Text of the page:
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    Jamie, yes I get them from Industrial Abrasives. I guess since I turn for a living you just cant have enough tools or sanding supplies. When a sanding disc flies off the pad you are still sanding. That means you just destroyed the velcro. For me at least that is the most common way. True that over time it does wear out. I have never had an Indasa disc fly off a pad. I however have burned a bridge or so with papers that the grip just separates from the sandpaper. At least the fabric kept the disc from being trashed. So when folks give you a solid thumbs up on sanding discs they are also saying the discs stay together. Pay good money and it should buy a good product.
     
  15. Raul McCai

    Raul McCai

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    Glad I found this thread. Thanks for the info
    I have become disappointed in my PSA disc set up and was looking for something better.
     
  16. Jamie Straw

    Jamie Straw

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    If you're thinking "Vince" I'll bet you'll be happy. The kit I received, and additional stuff, has all been very high quality. He answered my 1 email very quickly.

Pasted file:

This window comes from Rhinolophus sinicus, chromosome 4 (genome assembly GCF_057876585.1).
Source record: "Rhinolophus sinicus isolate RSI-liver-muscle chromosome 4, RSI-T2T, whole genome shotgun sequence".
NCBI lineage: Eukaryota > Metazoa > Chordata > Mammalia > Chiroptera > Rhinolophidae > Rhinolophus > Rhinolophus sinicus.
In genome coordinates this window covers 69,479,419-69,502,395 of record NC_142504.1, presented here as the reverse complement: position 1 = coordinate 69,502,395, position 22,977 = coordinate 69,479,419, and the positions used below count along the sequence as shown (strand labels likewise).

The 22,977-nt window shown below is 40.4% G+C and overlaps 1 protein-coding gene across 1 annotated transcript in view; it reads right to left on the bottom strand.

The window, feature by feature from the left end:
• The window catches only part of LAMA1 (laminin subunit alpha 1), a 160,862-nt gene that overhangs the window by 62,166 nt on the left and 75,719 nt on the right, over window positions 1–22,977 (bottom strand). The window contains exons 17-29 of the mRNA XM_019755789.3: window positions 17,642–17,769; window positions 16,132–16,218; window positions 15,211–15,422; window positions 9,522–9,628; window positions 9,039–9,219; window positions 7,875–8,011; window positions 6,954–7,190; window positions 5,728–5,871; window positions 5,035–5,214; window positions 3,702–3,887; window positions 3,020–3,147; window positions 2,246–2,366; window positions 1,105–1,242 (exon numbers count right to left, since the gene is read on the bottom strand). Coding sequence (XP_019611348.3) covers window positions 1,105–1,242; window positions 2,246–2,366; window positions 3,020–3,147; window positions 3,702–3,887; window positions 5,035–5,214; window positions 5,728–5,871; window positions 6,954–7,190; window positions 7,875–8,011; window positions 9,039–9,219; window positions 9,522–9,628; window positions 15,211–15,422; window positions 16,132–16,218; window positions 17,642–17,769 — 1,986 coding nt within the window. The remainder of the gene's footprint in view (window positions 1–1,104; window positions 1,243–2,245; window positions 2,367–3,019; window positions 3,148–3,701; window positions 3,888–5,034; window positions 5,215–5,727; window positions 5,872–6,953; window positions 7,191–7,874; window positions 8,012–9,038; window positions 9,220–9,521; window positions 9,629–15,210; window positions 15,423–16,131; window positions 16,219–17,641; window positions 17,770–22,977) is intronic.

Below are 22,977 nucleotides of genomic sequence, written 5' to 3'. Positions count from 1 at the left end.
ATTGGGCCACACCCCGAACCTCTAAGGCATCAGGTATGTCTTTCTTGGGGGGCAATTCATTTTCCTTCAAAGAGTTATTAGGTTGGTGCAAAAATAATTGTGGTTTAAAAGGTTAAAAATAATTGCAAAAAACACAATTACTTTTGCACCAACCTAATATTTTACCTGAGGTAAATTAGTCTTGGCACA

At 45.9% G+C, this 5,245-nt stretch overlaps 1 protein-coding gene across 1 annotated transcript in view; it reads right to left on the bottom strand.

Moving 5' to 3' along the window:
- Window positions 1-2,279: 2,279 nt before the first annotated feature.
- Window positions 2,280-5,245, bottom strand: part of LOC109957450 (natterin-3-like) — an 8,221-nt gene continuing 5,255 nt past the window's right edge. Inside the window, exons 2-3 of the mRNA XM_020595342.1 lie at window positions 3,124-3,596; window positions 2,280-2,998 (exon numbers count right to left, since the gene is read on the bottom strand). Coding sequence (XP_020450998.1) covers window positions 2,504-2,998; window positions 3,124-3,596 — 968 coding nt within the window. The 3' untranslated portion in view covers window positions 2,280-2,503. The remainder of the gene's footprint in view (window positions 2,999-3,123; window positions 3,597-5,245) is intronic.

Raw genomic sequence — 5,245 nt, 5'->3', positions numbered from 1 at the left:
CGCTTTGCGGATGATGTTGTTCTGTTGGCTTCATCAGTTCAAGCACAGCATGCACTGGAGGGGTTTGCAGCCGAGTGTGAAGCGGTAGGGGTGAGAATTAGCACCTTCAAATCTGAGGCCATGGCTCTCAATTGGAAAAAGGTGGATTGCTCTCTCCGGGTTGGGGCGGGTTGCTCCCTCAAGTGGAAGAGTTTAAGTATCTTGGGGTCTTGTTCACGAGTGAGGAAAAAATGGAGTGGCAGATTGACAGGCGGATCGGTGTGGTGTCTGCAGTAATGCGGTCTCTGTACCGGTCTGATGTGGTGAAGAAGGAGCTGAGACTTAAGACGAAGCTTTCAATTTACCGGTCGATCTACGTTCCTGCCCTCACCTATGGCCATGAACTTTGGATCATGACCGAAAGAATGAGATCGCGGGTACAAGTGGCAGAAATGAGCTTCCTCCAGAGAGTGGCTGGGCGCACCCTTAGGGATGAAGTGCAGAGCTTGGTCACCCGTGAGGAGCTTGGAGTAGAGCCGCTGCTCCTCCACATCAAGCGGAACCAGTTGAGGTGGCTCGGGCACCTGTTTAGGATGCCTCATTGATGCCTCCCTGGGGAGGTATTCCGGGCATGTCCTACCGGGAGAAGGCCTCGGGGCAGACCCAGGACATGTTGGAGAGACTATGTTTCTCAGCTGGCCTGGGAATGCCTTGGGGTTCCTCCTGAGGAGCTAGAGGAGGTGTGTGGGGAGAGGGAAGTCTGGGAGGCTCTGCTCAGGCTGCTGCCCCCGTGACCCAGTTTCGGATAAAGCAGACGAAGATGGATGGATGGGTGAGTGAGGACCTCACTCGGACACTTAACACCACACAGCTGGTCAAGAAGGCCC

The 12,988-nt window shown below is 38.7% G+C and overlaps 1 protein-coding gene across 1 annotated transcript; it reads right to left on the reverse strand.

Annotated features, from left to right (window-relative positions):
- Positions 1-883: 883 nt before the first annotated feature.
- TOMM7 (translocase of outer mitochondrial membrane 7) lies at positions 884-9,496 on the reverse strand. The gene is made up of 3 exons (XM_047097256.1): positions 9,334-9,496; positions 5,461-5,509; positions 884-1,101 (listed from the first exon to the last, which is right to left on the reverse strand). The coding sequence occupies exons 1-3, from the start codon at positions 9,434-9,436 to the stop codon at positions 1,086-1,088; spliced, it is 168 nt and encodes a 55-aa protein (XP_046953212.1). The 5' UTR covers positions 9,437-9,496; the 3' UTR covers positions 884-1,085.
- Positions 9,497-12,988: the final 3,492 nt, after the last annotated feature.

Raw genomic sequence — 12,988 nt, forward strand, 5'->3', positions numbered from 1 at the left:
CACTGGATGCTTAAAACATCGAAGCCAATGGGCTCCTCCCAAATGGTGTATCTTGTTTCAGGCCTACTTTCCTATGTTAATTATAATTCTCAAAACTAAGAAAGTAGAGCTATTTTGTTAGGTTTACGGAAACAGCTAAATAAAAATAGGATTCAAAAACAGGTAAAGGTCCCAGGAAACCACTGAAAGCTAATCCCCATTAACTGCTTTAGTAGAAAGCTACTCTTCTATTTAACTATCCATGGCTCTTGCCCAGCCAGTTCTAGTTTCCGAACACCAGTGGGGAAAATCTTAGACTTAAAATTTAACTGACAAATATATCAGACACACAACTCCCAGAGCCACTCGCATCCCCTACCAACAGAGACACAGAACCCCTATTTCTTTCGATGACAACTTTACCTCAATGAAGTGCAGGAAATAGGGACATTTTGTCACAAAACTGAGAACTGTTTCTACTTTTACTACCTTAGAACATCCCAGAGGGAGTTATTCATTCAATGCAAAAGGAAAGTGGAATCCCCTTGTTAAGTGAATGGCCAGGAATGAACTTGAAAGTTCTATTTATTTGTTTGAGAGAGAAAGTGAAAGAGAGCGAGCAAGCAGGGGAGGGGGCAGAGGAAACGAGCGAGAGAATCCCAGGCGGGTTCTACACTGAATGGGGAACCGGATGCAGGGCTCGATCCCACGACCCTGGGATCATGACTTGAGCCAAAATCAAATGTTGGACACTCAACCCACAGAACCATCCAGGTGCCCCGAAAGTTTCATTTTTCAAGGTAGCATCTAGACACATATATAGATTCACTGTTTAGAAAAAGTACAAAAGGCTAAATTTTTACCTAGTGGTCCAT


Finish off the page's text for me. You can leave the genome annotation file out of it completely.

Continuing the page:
17. KellyDunn

    KellyDunn

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    Jamie, its been awhile since I last ordered from Industrial Abrasives but I think a one yard sheet was maybe about $17. I dont care if they get folded so have them fill a flat rate box.
    I started out using psa discs on smaller pads but the heat just threw them off. Folks that like regular paper keep a can of 3M 77 spray to keep regular sandpaper on a disc. So I went to velcro from one to three inch. Seemed to much work to spray the disc each time I wanted to change paper. I do use psa on five inch pads for exterior sanding.
     
  18. Jamie Straw

    Jamie Straw

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    Thanks for the info, Kelly. I'm diverted to spindle-type turning from now through Christmas, but plan to get back to bowls and power sanding after that. I have used Vince's set-up a couple times, the Velcro is pretty tenacious. No desire to chase small pads around the shop, LOL, so will stick (so to speak) with the Velcro!